This graffiti tag located on Northeast Eighth Avenue near Holman Street stated, "Kill the Bourgoise (sic)."
Other tags indicated a similar disdain for upper-class members of society and "Bourgoise (sic) Invaders."
On the morning of Sunday, June 24, residents in one Northeast neighborhood awoke to find graffiti marking their streets, sidewalks and vehicles. Vandals hit several cars on Northeast Seventh Avenue and Holman Street with the words "Consume" in gold spray paint, and other areas of the street on that same block featured similar graffiti that appeared to be political in nature. The words "Bourgoise (sic) F**kers," a swastika and several similar tags littered the streets. While the tags don't appear to be racially motivated, two neighbors say every vehicle hit was Black-owned.
"It appeared to be all Black houses that were hit," said Michael Donaldson, whose 1990 Cadillac was spray-painted.
Portland Police Spokesman Sgt. Brian Schmautz says investigators have no reason to believe that the perpetrators knew their victims were Black. Schmautz says vandals have a variety of motivations for their crimes, including racism, but many times when officers arrest a suspect, the messages they paint are designed to inflame, but not necessarily match the individual's political beliefs.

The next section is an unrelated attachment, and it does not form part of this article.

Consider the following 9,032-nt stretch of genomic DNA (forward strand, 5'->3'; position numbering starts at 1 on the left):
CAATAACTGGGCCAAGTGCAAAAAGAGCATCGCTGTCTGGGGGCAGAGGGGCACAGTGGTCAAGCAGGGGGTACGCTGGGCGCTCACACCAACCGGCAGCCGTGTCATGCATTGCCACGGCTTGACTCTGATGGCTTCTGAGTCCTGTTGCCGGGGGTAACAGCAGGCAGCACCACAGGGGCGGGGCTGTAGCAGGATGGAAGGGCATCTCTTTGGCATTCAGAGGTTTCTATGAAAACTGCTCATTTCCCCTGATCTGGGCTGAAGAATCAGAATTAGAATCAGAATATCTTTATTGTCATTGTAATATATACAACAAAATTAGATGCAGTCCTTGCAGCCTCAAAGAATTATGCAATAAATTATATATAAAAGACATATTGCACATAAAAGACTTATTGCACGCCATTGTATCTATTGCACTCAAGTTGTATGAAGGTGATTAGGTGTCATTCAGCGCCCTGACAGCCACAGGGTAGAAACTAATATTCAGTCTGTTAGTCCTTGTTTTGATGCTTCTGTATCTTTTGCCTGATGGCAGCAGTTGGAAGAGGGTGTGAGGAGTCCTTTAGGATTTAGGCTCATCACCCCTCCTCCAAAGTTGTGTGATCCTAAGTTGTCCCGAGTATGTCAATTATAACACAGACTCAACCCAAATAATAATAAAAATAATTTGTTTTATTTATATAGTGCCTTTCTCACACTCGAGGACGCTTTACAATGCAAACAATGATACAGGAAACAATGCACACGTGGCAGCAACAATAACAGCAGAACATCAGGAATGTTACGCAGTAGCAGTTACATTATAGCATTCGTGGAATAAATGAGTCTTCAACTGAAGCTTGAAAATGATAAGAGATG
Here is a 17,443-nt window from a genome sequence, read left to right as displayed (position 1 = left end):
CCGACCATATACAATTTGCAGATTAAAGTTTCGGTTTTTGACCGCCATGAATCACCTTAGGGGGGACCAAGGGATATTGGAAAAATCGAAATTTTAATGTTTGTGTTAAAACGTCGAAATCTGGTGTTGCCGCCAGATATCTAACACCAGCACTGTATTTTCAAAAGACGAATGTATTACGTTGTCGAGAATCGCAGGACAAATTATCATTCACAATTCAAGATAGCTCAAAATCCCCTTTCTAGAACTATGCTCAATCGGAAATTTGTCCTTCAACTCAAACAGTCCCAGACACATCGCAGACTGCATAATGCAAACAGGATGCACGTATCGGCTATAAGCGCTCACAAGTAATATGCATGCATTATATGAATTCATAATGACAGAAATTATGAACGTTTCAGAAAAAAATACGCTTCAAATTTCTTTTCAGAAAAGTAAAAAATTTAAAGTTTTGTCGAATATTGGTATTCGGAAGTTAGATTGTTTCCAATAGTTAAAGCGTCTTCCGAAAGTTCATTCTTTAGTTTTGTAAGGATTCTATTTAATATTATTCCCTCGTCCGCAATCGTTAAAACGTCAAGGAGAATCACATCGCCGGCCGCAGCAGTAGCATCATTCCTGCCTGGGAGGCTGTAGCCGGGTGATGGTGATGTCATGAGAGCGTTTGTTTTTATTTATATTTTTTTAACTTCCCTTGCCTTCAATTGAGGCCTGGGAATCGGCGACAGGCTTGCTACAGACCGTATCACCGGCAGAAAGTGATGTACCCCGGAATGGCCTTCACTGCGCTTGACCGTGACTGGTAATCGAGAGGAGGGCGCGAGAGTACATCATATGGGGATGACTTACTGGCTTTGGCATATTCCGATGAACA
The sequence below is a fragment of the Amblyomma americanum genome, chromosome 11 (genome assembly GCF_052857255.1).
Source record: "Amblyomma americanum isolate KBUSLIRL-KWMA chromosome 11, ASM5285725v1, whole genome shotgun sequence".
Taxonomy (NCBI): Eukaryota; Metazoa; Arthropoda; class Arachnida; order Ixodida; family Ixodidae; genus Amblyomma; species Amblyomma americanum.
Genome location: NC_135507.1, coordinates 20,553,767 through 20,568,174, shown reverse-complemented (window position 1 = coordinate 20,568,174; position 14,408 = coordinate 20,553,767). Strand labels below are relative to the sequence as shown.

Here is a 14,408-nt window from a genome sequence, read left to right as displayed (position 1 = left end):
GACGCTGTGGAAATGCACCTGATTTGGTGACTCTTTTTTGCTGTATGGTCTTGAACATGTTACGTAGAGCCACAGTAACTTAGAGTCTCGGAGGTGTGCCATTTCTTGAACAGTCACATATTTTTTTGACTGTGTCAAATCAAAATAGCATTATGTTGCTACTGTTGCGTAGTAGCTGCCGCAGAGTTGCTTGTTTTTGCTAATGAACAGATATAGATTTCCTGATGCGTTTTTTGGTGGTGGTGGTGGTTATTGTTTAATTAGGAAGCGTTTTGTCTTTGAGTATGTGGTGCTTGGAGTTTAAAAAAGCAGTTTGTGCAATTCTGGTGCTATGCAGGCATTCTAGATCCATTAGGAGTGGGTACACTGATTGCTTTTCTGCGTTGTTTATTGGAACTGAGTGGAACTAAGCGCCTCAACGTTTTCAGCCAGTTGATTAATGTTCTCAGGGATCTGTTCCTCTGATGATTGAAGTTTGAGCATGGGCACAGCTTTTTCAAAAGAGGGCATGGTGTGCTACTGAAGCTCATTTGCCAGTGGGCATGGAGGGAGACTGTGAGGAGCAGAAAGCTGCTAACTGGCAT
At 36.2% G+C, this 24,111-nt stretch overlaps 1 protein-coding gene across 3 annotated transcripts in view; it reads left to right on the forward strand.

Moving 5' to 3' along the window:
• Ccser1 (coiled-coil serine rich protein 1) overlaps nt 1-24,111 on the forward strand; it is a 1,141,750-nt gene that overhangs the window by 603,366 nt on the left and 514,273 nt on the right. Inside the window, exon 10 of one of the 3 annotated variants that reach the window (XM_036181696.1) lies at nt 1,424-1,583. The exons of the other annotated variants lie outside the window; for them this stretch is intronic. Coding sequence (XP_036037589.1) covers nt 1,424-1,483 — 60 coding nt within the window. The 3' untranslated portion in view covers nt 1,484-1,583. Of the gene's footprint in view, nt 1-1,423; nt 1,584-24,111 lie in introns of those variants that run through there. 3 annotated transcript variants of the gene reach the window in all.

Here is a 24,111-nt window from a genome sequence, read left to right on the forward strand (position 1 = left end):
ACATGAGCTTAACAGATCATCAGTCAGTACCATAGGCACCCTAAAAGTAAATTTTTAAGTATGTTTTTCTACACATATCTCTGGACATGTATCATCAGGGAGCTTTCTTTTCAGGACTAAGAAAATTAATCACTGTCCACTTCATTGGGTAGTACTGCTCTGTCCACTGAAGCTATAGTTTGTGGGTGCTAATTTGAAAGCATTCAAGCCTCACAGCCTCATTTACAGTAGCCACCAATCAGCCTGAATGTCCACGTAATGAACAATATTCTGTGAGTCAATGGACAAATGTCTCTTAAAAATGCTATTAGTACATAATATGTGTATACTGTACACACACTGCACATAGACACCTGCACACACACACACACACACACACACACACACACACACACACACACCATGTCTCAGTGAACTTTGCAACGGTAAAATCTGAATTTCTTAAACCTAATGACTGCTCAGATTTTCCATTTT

"We have problems with graffiti all over the city," he said.
Another neighbor, Linda Kanzinger, said she wasn't targeted, but thinks the vandalism was a hate crime. She says she saw a tag that said, "Nigs Beware" but this reporter was unable to locate the tag.
"I'm very upset. I'm still very upset," said Kanzinger, who said the incident uncovered unpleasant memories of when she lived near Aryan Nations members while being married to a Jewish man.
"I don't know if people are afraid of that individual," she said. "It's more of an emotional crime."
The political statements indicated a disdain for gas-guzzling vehicles, but other White-owned vehicles of similar value and fuel consumption were not hit. It is unclear how many other Black-owned vehicles were also not tagged. Most of the graffiti on the street did not appear to target specific houses, but lashed out at what could be perceived as gentrification.
As for Donaldson, he's hoping the gold paint will come off without too much trouble. He also hopes it doesn't happen again.
"I just hope it was an isolated incident," he said.